News

Asia Struggles to Cope With Tsunami Aftermath

Around the Indian Ocean, assistance is starting to arrive for the millions of people whose lives were shattered by Sunday's huge earthquake and the tsunamis it spawned. More than 25,000 people are confirmed dead, but more bodies are being found all the time and that death toll could double.

Three days after the earthquake, the numbers continue to rise inexorably - tens of thousands dead, hundreds of thousands displaced, millions of lives shattered.

Rescuers continue to recover bodies in many of the 11 countries hit by the tidal waves caused by Sunday's magnitude 9.0 quake in the Indian Ocean.

Indonesia's Vice President Jusuf Kalla says that the death toll may rise to 25,000 people in Indonesia alone. Many parts of northern Sumatra Island, the closest landmass to the quake's epicenter, have yet to be reached by rescuers.

"Certainly the body count in Banda Aceh is very high," said Kevin O'Reilly, who is with the United Nations Office for the Coordination of Humanitarian Assistance in Indonesia. "The unknown of course is how seriously the west coast has been affected from Aceh all the way down to north Sumatra, a lot of those areas are out of communications contact and the extent of devastation is still uncertain."

The only contact authorities have made so far with Meulaboh, one of the main towns on that stretch of coast, is a desperate S.O.S. message that time is running out. Food was being air dropped in the area Tuesday.

Sri Lanka was also badly hit and is expecting its death to rise to more than 20,000.

In India, smoke was rising from the beaches of the east coast as the bereaved cremated the thousands of remains of their beloved. New Delhi has deployed the Army in what the government says is its largest peacetime mobilization ever. Sonia Gandhi, the leader of the ruling Congress Party, toured the worst affect communities.

"We'll do all [we] can to support the Army in this exercise of rehabilitation of reaching food, water, medicines to those people who are stranded," said Mrs. Gandhi.

In Thailand, near the resort island of Phuket, more than 200 bodies lay in a Buddhist temple Tuesday. More than 60 percent were foreign holidaymakers.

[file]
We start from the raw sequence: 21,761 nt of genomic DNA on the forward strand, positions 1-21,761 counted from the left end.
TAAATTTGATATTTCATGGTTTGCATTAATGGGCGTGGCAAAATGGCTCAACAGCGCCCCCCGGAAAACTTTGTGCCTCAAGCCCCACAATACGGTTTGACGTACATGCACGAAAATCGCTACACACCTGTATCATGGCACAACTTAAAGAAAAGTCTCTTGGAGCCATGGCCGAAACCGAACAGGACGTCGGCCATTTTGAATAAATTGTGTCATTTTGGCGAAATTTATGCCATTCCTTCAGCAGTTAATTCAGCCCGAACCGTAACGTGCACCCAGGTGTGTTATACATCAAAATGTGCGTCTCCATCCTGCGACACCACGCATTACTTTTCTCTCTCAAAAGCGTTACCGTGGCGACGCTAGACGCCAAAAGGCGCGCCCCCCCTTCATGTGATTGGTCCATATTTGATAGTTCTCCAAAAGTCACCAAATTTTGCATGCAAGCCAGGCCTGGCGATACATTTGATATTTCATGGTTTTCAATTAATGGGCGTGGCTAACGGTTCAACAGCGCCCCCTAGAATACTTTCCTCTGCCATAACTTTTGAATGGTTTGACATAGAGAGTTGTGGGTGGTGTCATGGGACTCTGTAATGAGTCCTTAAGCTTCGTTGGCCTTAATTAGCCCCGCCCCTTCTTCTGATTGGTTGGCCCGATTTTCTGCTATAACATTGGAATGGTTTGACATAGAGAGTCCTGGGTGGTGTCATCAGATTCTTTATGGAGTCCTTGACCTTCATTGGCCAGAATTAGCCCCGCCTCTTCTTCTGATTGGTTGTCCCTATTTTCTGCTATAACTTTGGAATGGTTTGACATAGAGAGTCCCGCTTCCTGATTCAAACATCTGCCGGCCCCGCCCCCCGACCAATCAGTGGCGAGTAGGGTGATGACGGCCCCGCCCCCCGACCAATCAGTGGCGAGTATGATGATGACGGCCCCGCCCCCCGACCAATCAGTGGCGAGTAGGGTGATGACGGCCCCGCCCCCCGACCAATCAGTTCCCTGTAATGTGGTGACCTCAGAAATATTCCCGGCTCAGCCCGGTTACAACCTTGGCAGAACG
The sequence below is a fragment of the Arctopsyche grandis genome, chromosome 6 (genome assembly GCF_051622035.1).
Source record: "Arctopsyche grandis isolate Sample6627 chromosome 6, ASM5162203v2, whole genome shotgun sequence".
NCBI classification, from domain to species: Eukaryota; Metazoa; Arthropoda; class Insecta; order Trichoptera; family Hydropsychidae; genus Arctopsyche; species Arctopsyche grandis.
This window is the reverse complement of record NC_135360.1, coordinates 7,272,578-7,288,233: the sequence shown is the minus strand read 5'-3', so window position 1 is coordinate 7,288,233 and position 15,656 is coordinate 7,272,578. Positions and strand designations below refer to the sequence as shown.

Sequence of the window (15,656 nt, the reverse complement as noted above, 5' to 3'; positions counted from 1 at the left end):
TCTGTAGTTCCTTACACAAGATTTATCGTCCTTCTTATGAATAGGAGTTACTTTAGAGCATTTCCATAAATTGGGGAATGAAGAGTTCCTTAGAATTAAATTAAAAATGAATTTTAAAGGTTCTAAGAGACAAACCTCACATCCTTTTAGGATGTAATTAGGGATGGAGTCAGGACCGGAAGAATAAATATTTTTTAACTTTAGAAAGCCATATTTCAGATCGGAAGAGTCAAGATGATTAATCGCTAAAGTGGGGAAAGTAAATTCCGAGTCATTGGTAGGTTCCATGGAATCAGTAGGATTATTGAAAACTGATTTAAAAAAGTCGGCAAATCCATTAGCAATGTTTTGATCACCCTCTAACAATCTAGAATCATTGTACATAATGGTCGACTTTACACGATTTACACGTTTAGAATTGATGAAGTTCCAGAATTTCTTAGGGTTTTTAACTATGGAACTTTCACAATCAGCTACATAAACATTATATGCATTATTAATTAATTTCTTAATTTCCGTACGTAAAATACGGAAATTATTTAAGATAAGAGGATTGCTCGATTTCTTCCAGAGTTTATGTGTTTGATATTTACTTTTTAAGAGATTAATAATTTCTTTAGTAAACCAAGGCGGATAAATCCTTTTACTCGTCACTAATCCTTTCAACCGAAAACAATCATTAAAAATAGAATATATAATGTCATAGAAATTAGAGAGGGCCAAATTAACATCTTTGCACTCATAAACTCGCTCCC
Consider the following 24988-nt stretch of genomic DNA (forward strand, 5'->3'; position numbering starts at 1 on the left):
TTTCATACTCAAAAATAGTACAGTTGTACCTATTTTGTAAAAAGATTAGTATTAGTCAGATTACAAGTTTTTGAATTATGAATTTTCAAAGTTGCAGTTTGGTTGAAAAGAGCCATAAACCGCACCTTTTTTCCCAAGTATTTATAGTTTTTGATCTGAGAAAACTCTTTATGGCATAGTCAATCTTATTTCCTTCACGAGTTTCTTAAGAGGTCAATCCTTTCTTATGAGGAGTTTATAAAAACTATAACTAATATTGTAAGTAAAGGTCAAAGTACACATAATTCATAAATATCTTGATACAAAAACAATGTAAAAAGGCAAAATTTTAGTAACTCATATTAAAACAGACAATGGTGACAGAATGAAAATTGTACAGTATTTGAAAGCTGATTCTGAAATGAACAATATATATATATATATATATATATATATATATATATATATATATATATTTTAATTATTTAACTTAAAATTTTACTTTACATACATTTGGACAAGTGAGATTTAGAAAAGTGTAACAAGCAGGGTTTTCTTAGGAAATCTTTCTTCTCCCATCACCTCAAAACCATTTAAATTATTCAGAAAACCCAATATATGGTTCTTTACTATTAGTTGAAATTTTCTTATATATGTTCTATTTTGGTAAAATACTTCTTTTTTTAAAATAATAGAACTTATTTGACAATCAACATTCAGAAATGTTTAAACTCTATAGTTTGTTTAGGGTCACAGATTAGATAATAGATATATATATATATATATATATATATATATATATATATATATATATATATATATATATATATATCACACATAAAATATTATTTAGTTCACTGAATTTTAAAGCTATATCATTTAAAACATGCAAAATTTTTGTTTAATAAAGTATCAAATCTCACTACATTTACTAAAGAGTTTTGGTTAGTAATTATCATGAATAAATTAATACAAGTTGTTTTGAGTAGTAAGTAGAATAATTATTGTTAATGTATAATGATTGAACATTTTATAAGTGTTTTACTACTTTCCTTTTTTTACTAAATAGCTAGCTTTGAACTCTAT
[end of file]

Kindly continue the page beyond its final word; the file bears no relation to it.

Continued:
Bangladesh, the Maldives, Malaysia, Burma and even Somalia on the east coast of Africa; all suffered casualties from the massive tsunamis that fanned out from the quake's epicenter - moving as fast as 1,000 kilometers an hour before smashing into costal into towns and villages, leaving devastation in their wake.

Assistance is beginning to reach those most in need. Representatives of the United Nations, governments and aid agencies met Tuesday in the Swiss city of Geneva to try and meld a coordinated response to the tragedy.

The United Nations says that the earthquake is likely to be the world's most expensive natural disaster. In Indonesia alone, aid workers estimate that it will cost almost $25 million to support half a million people for three months. And few people believe that the victims will be able survive on their own even after three months.

For many of the survivors, the danger is not over: they are now being stalked by disease. For aid agencies, the immediate priority is to provide food, shelter and clean water, to stave off illness like cholera and typhoid.

"The medical needs are enormous," said Gloria Chan, who is with the Hong Kong aid office of "Doctors Without Borders." "A lot of victims are in remote and inaccessible areas that need help urgently and immediately and on top of that there is a high risk of epidemic outbreak."

Aid workers fear that unless assistance can be provided quickly, people will continue to die, and will continue to die in large numbers.

This forum has been closed.
Comments
     
There are no comments in this forum. Be first and add one

Featured Videos

Your JavaScript is turned off or you have an old version of Adobe's Flash Player. Get the latest Flash player.
Iraqi Yazidis Fear Death of Their Communityi
X
Sharon Behn
August 03, 2015 2:23 PM
A year ago on August 3, Islamic State militants stormed the homelands of Iraq’s Yazidi minority, killing hundreds of men and enslaving thousands of women. The scenes of desperate Yazidi families crowding on the top of Sinjar mountain without food or water spurred Kurdish fighters into action, an emergency airlift and the start of the U.S. airstrike campaign against the Islamic State Sunni extremists. VOA's Sharon Benh reports from northern Iraq.